World Food Program says another six percent of Yemenis are living in extreme povertyPoverty increase fueled by rising food prices.. “the new face of hunger” [Archives:2008/1148/Local News]

April 21 2008

Sarah Wolff
SANA'A, April 20 ) More than six percent of Yemenis have dropped below the poverty line due to rising staple food prices, joining the 40 percent of Yemenis already living on less than $2 per day, Yemen's country director for the World Food Program, or WFP, said at a press conference Saturday.

Additionally, there are few viable methods available to the average Yemeni family to help cope with the recent increased risk of starvation.

“Coping mechanisms are limited to skipping essential needs, so it either affects the food basket or health and education,” said Mohamed El-Kouhene, Yemen's WFP country director, adding, “If we don't do something now, Millennium Development Goals will be set back 70 years.”

In order to feed their families, those Yemenis living below the poverty line will have to either skip meals, decrease their intake of fruits, vegetables and meat, or discontinue medical visits and schooling for their children, he noted.

The state of the nation's food instability, which has increased due to price hikes, has become more precarious as the $28 million gap between the WFP's budget and Yemen's need continues to grow.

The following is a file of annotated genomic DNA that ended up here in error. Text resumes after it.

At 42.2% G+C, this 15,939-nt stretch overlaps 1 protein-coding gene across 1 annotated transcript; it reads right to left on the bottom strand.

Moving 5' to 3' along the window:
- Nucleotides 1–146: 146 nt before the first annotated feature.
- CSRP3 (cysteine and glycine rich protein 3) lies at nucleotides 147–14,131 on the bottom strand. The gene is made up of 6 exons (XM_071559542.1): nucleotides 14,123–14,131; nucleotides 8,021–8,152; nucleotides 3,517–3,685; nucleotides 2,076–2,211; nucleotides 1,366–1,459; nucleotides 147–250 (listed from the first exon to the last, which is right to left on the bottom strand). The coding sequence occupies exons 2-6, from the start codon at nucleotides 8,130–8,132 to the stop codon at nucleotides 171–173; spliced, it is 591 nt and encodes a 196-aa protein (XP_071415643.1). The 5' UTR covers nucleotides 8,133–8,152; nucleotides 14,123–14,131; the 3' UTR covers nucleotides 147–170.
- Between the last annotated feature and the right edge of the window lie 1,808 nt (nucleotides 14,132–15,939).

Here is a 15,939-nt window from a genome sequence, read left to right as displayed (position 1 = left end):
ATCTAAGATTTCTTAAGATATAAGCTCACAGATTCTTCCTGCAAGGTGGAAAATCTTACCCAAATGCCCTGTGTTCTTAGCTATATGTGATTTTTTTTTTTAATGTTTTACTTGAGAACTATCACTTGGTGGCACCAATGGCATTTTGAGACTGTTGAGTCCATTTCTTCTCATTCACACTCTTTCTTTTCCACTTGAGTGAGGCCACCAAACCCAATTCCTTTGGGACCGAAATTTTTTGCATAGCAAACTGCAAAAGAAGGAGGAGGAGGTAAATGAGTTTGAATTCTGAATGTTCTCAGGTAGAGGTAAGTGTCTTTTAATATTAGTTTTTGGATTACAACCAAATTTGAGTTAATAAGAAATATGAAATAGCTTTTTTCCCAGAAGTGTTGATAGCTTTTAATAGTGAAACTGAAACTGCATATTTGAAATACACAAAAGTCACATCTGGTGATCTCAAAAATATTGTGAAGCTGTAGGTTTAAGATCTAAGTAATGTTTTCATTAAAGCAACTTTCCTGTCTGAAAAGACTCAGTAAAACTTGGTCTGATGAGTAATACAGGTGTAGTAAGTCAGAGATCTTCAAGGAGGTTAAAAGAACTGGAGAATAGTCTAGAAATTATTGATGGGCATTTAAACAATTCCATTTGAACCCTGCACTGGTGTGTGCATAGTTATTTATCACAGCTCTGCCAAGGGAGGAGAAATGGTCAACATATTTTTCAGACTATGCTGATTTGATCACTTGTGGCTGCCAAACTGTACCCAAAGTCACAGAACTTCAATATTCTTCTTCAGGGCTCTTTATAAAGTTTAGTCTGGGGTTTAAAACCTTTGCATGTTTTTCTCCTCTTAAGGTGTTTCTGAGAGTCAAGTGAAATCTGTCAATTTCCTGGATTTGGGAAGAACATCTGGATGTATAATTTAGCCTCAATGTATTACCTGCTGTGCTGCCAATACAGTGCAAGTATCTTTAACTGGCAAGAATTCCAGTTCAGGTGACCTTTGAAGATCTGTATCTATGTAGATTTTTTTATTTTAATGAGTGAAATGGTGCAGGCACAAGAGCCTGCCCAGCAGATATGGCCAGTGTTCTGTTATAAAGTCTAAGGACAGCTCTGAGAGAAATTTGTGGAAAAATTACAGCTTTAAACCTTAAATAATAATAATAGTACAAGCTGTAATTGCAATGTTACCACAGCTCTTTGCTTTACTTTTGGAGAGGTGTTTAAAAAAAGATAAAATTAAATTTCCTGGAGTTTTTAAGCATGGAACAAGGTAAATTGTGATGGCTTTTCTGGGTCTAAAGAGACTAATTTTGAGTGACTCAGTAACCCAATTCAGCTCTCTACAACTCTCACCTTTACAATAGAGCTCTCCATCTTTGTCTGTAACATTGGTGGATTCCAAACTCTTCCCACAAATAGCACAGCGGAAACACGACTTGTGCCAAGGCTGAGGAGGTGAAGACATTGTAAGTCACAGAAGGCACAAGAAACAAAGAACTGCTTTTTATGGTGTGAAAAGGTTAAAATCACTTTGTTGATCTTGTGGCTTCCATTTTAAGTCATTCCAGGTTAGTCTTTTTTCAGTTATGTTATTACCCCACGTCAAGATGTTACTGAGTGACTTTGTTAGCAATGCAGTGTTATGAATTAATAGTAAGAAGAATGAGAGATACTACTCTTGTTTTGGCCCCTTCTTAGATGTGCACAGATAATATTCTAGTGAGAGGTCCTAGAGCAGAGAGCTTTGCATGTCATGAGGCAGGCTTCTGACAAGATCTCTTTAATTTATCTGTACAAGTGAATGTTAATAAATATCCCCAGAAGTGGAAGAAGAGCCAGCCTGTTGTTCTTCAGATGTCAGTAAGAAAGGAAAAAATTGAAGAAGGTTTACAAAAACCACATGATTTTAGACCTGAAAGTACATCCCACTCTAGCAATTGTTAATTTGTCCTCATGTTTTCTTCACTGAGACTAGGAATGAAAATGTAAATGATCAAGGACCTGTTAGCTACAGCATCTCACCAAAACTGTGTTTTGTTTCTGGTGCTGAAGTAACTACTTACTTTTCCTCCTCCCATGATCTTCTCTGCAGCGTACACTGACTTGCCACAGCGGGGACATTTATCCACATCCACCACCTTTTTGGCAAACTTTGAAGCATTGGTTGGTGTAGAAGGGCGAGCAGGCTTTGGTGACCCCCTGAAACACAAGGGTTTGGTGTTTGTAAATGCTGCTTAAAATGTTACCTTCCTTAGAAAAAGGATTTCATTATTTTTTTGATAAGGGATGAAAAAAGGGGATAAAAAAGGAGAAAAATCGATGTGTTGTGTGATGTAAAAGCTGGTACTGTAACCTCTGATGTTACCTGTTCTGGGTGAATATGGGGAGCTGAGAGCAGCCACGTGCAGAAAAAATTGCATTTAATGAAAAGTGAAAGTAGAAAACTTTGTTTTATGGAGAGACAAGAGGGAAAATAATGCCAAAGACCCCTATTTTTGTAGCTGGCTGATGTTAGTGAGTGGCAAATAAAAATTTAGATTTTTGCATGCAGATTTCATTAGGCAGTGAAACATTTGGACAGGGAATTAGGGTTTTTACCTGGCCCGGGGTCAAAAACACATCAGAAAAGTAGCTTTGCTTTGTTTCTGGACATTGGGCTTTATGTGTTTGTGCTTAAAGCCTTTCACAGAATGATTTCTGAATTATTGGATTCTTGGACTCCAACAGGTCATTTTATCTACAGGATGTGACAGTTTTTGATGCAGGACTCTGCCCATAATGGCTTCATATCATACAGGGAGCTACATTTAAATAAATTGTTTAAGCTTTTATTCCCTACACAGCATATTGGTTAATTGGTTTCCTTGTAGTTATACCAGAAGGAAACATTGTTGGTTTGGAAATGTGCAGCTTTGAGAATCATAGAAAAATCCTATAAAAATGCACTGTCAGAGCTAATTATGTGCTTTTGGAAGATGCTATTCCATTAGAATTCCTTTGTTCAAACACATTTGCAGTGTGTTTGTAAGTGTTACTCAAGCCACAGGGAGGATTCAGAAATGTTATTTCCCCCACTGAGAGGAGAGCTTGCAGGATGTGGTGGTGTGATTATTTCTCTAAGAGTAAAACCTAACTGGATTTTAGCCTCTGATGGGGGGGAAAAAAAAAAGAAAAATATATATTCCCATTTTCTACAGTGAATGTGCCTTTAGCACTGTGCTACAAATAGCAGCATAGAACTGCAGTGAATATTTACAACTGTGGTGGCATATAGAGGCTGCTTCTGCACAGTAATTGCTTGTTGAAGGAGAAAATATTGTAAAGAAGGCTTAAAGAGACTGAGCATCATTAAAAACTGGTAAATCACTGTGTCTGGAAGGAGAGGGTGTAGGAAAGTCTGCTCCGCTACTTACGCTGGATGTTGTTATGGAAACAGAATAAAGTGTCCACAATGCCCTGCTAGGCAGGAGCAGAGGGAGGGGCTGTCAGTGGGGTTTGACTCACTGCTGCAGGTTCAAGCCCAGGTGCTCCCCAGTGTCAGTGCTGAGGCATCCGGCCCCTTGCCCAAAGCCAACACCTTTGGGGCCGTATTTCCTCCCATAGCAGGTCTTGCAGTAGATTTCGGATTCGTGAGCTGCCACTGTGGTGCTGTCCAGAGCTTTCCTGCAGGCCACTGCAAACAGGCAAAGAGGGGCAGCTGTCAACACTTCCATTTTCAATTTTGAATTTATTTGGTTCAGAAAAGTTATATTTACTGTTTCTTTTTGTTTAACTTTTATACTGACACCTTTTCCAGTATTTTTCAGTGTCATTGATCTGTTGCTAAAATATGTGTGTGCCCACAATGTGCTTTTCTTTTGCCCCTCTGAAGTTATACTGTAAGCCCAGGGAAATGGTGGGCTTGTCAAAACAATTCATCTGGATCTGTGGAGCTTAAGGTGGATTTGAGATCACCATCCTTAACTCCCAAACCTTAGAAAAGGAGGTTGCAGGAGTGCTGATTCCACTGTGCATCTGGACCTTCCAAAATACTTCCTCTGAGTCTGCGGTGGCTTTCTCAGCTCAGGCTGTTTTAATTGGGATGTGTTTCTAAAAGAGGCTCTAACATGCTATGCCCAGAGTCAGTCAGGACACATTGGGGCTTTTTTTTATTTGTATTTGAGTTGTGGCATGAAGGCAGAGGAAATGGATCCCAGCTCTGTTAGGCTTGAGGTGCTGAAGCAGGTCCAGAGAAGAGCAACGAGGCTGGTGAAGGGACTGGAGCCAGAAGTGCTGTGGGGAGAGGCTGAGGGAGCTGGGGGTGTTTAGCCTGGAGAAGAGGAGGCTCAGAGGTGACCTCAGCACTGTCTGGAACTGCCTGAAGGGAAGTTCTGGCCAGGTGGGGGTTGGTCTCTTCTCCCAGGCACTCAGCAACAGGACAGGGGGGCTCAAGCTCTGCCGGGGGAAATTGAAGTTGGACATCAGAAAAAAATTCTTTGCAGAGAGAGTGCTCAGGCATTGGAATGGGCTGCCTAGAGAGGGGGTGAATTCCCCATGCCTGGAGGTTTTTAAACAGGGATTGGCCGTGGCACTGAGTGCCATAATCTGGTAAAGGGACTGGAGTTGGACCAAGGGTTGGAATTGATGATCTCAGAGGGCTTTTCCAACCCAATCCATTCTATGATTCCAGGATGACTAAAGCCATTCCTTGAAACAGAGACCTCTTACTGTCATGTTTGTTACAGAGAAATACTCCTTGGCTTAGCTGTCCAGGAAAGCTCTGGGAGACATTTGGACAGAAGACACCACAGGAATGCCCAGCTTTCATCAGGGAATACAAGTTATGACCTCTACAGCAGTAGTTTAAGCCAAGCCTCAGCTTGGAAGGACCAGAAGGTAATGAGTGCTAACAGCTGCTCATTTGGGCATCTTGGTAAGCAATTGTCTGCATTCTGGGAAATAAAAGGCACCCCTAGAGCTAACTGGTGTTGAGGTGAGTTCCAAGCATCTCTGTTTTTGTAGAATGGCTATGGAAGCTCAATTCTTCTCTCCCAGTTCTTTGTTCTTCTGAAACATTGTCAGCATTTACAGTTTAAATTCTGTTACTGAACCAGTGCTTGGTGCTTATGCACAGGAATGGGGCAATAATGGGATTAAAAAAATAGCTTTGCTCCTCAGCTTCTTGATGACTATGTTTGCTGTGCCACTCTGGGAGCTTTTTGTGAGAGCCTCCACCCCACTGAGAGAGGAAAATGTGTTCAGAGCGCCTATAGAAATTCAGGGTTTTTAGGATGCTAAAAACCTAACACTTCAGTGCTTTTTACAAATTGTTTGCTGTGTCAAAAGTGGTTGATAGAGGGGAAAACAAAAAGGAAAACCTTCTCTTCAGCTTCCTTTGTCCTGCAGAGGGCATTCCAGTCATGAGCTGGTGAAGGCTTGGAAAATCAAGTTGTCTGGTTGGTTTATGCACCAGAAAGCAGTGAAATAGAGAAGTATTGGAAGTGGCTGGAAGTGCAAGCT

Although the Yemeni government has been attempting reforms in water management and increasing agricultural output, these efforts aren't enough to stave off hunger for the majority of the population, as both rural and urban residents are affected.

World Bank President Robert Zoellick urged developed nations to contribute the promised $500 million in emergency donations to the WFP in a press statement made on April 9. “This isn't just a question of short-term needs, as important as they are,” Zoellick stated to the Associated Press. “This is about ensuring that future generations don't pay a price too.”

Between June 2007 and March 2008, the price of basic cereals has increased 55 percent worldwide, according to El-Kouhene.

A major factor contributing to the global rise in grain prices are energy and oil prices, which affect everything from food production to processing to transportation.

With oil prices reaching new heights, El-Kouhene expects food prices to increase as well, climbing for several months before stabilizing.

While there have been reports of field workers bribing beneficiaries or stealing food, El-Kouhene says the WFP has a strong monitoring system, noting that when commodities disappeared from one WFP warehouse last year, they were restituted quickly.

Other problems, such as water shortage and using arable land for qat production, are under government review, but the 46 percent of Yemenis living in dire poverty don't have the luxury of waiting for solutions.